I do follow rules and laws in my life. I even abide by some personal rules that are also found in the Bible, but I don’t need a mean ol’ grandaddy in the sky to tell me to try to be good and respectful, and I don’t live my life with an “everything goes” mentality.

24 05 2010
JJ

I see it much like Sam does, and I remembered a directly opposite example in which the Christian evangelicals twisted t-shirts they did NOT like to argue against free speech rather than for it, because in that case it was absolutely unacceptable for other people to exercise protected t-shirt speech during their common public enterprise, even though it was extracurricular and voluntary.

They didn’t literally burn the shirts in a bonfire (I don’t THINK) but they might as well have done . . .what principle they’d claim made their argument right in both opposite cases, only god knows!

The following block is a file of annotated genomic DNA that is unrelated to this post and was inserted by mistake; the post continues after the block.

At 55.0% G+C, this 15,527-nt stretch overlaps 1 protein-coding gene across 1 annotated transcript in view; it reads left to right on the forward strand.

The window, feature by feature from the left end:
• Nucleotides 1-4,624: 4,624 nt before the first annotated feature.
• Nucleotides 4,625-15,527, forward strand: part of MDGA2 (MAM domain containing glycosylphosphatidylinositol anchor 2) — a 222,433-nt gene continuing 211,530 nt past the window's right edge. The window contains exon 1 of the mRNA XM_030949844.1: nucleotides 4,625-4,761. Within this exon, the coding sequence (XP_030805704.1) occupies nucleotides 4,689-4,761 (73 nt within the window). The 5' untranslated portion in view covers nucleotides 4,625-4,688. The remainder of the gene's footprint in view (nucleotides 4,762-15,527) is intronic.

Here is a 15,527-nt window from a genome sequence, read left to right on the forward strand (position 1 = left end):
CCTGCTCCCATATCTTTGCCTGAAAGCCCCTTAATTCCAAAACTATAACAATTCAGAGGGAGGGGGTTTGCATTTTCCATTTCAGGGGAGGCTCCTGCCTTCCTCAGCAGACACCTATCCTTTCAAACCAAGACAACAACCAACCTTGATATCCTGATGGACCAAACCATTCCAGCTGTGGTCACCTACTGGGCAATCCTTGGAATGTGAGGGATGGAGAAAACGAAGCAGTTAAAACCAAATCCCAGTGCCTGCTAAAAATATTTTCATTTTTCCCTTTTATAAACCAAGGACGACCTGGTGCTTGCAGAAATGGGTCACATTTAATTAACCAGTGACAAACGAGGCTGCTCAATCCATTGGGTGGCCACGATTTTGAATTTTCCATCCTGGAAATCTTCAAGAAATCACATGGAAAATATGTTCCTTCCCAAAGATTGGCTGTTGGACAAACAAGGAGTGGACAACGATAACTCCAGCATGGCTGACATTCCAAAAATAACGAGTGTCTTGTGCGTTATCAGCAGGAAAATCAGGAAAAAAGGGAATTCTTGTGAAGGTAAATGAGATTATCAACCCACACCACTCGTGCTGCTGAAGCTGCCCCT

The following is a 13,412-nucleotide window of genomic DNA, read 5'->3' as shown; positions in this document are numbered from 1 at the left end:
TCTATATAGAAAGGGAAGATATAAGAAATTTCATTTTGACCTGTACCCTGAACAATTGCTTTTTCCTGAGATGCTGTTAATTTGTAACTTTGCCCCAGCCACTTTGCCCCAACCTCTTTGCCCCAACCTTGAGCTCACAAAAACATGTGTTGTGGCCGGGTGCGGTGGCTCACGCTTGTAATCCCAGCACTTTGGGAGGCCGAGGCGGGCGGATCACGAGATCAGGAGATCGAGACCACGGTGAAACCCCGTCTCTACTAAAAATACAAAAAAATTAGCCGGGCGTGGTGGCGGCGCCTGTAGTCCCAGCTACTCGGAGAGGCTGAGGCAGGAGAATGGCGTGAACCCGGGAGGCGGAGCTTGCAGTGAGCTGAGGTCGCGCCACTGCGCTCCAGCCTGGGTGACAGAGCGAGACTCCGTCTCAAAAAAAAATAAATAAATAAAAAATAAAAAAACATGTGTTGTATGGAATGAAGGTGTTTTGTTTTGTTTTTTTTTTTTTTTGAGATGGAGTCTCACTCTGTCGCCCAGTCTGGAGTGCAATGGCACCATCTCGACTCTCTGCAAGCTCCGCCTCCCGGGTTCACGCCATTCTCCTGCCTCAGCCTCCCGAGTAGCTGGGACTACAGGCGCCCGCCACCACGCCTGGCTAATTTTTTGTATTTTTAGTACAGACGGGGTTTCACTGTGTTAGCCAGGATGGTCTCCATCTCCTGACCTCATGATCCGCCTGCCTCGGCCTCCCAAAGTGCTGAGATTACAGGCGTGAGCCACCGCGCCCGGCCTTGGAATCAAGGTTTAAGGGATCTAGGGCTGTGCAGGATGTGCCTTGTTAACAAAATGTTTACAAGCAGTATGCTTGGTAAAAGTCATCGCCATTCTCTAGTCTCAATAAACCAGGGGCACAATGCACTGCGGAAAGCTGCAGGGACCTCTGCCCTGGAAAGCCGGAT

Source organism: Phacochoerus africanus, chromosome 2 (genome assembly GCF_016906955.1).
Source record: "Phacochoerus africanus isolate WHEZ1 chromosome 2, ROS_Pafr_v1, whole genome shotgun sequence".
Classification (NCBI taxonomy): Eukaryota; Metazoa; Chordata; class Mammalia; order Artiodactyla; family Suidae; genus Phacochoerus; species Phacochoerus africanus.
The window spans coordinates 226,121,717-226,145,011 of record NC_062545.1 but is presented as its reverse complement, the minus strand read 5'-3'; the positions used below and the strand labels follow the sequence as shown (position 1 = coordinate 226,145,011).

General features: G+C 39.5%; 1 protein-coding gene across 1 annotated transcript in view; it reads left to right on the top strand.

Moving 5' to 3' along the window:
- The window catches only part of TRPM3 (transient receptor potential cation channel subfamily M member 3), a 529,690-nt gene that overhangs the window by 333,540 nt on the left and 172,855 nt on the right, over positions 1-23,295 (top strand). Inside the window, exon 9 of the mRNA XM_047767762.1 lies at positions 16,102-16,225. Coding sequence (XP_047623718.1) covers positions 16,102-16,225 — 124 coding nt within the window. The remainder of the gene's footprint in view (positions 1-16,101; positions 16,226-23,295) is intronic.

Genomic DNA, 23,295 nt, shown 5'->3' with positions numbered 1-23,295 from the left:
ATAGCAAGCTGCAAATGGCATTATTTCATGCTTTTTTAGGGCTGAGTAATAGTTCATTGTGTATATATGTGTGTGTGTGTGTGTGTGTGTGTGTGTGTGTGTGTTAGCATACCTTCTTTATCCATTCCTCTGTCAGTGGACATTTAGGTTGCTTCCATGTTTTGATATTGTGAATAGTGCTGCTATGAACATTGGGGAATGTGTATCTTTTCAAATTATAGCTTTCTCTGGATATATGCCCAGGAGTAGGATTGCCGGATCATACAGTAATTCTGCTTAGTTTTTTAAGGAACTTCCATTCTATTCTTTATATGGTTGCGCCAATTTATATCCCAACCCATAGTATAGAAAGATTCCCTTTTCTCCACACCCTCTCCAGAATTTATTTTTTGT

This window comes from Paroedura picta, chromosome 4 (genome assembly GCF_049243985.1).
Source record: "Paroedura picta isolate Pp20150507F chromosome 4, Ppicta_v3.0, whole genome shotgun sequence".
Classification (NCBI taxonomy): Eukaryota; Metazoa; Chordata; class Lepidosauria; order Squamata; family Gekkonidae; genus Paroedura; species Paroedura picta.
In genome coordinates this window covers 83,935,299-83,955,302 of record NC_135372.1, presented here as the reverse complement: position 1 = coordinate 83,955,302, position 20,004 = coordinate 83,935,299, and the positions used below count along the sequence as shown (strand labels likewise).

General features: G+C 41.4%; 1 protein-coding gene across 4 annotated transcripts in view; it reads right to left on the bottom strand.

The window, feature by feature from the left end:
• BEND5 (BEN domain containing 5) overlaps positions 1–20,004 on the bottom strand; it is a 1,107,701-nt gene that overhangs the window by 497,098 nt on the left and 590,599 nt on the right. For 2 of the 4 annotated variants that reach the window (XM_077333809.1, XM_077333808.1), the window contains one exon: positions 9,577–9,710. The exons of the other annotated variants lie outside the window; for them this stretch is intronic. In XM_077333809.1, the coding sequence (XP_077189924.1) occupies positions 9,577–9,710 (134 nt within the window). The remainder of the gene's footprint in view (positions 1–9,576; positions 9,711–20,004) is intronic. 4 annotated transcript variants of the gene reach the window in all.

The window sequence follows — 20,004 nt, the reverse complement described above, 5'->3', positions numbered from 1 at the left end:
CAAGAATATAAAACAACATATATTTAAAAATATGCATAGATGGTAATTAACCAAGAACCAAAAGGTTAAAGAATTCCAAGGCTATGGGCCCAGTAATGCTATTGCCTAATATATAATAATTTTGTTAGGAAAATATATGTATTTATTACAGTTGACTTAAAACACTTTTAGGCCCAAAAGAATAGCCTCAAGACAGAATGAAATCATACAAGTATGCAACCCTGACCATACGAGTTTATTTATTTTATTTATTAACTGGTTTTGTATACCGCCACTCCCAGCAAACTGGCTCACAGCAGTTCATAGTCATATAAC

So would CW categorize those folks as authority followers, freedom lovers or just hypocrites willing to twist t-shirts and logic six ways from Sunday?

No “evolution” shirts in marching band, we can’t have a high school associated with gasp, science! Though it was admittedly “not directly against the school’s dress code” and not reasonably construed as anti-bible, even unintentionally, a few offended parent/teachers nevertheless successfully demanded the band’s new shirts be collected, destroyed and replaced with school budget money.

25 05 2010
nktrygg

C’mon, when YOU’RE the VICTIM, you can’t leave room for others to be a victim, especially not one of your victims.

Don’t you find it funny that xtians today act like the Romans are still throwing them to the lions all the while expecting Jews to put the Holocaust behind them?